In a hurry today — have a look at some hellebores.
The weekend before last we went to a bat mitzvah.
These pictures of Sutro Tower were taken while we drove around the city, killing time between the service and the dinner. It was great to have an unexpected afternoon to spend.
The service was lovely, as those things generally are. K’s mother died recently, and this lovely event, where family and friends come together to celebrate a kid growing up and becoming a member of a community, reminded me how important it is to celebrate life events with other people.
So we’ve made plans to go back and see K’s mother’s brother and sister this May. Oddly, N and M hardly know them, but when I spoke to them on the phone, they seemed happy that we would be coming to see them. We do know E’s brother’s wife, since K’s cousin lived out here for a while and she came to visit him. We know she’s lovely. When I spoke to E’s sister on the phone, she also seemed wonderful and kind. So I’m glad we’re doing this.
K, of course, knows them. He did see them when he was little. But it seems that not all families grow up like mine did. I spent every summer of my life until I was 16 at my grandmother’s lake cottage in Minnesota, and my kids have spent at least two weeks of most of their summers at my mother’s house, and always saw K’s nearby brother while we were there.
In other news, N is getting ready to go to Bolivia in late May. She’s planning to travel around South America for “not more than a year.” She seems both very organized and very excited, which is good.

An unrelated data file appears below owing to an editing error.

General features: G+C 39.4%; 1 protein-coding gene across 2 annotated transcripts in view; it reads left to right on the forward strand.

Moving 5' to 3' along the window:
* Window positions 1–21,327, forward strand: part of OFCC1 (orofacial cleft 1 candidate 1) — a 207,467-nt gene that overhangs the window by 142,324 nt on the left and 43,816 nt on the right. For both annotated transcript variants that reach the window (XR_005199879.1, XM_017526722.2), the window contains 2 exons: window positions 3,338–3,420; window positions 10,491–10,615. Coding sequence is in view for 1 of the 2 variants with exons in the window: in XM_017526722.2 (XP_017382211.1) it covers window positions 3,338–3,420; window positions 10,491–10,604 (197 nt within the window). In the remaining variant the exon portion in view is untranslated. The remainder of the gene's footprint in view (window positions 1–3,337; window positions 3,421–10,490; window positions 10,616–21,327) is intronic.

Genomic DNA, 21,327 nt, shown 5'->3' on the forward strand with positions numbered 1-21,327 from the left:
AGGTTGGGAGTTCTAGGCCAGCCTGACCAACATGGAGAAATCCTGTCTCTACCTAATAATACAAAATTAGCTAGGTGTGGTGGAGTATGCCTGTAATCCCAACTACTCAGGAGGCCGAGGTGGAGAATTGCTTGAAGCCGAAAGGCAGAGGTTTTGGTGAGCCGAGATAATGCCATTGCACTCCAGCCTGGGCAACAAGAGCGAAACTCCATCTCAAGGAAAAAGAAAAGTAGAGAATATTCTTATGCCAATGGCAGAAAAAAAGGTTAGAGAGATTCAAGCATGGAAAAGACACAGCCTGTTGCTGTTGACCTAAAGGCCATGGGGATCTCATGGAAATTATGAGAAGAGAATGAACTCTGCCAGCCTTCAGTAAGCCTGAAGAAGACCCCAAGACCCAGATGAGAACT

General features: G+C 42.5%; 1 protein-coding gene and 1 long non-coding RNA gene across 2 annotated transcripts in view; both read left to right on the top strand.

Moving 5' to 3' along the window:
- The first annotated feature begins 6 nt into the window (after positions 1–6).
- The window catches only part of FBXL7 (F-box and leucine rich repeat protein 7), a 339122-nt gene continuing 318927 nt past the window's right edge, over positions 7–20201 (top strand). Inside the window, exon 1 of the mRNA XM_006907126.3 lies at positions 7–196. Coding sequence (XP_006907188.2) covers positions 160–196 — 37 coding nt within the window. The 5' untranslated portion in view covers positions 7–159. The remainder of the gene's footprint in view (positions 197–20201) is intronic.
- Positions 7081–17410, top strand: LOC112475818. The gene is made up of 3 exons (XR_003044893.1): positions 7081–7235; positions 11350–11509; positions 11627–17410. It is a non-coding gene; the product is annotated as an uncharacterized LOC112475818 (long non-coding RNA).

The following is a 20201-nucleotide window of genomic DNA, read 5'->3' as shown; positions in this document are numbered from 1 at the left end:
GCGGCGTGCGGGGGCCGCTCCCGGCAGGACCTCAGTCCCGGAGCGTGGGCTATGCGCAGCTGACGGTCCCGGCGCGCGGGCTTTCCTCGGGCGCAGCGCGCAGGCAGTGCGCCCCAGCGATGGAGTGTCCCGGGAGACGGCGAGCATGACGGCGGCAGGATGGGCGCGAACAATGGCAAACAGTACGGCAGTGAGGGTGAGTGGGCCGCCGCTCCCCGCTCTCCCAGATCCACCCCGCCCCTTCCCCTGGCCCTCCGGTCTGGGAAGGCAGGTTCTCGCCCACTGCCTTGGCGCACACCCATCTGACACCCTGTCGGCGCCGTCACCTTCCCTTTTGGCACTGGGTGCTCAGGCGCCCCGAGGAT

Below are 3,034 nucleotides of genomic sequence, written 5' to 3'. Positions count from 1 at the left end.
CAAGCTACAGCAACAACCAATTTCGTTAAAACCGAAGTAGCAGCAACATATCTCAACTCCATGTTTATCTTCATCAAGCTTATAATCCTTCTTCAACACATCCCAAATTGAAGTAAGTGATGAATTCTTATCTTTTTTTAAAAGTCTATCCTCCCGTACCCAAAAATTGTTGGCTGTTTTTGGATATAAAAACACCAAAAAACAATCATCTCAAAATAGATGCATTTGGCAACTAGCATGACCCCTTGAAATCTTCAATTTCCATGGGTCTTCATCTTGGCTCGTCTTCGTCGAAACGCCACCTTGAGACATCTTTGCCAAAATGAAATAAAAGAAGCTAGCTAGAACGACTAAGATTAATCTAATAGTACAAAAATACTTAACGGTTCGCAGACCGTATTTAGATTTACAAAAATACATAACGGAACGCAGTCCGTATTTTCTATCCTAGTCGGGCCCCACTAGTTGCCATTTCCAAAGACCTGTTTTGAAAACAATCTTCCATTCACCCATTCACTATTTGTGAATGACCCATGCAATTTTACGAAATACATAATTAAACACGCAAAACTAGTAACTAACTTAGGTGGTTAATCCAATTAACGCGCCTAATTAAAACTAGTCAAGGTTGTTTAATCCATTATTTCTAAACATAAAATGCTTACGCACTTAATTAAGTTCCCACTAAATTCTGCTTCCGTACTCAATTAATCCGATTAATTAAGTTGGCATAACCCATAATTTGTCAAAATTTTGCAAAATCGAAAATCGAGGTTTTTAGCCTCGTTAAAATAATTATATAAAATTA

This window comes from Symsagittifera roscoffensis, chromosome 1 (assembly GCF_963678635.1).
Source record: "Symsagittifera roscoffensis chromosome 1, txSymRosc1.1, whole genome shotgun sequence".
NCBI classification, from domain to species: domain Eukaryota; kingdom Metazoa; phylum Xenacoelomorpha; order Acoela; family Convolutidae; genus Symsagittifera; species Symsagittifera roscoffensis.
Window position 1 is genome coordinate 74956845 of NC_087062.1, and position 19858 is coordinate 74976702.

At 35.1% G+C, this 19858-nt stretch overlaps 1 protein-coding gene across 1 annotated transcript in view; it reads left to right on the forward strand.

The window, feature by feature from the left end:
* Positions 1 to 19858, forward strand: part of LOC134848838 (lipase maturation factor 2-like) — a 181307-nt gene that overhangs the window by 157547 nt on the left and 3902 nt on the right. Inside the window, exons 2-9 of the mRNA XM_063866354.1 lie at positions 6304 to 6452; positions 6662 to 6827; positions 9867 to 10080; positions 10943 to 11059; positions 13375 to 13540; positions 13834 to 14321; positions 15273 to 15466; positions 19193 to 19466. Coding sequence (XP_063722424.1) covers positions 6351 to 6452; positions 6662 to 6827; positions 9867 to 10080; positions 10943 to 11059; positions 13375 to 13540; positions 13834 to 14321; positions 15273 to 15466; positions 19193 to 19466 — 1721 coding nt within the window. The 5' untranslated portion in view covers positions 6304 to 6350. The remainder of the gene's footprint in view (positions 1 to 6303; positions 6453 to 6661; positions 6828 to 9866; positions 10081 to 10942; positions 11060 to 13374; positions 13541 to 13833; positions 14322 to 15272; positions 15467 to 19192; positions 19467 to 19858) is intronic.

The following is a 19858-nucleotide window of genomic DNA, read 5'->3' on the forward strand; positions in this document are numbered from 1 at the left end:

And M is finishing up papers and exams and drawings for midterms and will be home on Saturday. Spring break, already, which seems impossible.
I’m busier than busy, which is just fine.
So that’s what’s new around here.
I’m succumbing to February, much as I hate to admit it.
Got to get outside — that’s the only way out.
Finished After Visiting Friends, which I liked a lot. My father died when I was four (although of cancer, not of visiting friends), and that feeling as a child of the weight of the missing parent lying over the household, and that you would be disloyal to ask any questions at all — that you had to pretend everything was normal and fine when you knew it wasn’t — was familiar. My mother quickly remarried, which made it feel even more disloyal to think back to times before the remarriage.
It really does seem like life was so much more difficult in those days. People no longer regard cancer as a thing that can’t be talked about. Death is still hard, but I would think you would no longer think things would be made better by not talking about them, nor would you pretend it had never happened.
Although, actually, a person I know who grew up in a very similar situation and is divorced with two kids is marrying a woman, also divorced with two kids, and he seems to have a very Sound of Music sort of idea about the whole thing. I look at his daughter, the youngest of this bunch, and think, you poor kid. T is like some cheerleader for the new family unit. Luckily, their mother’s significant other has no kids at all. I’m not saying this can’t work — just that I think it works a lot better if you allow the kids to have some reservations, or even just thoughts, about the whole blended family business.
Ugh. Also, my head hurts.
More from St Petersburg. It was a cold, raw, day, and I was walking around while N finished a paper, I think.
And from farther away —
Amazing, isn’t it?
Meanwhile, here, it is cold but clear and the water is very blue.
Think I’ll go outside at lunchtime and walk around.
N is making plans for South America, which has me alternately terrified and envious.
From here, and apparently it’s 29 degrees up there!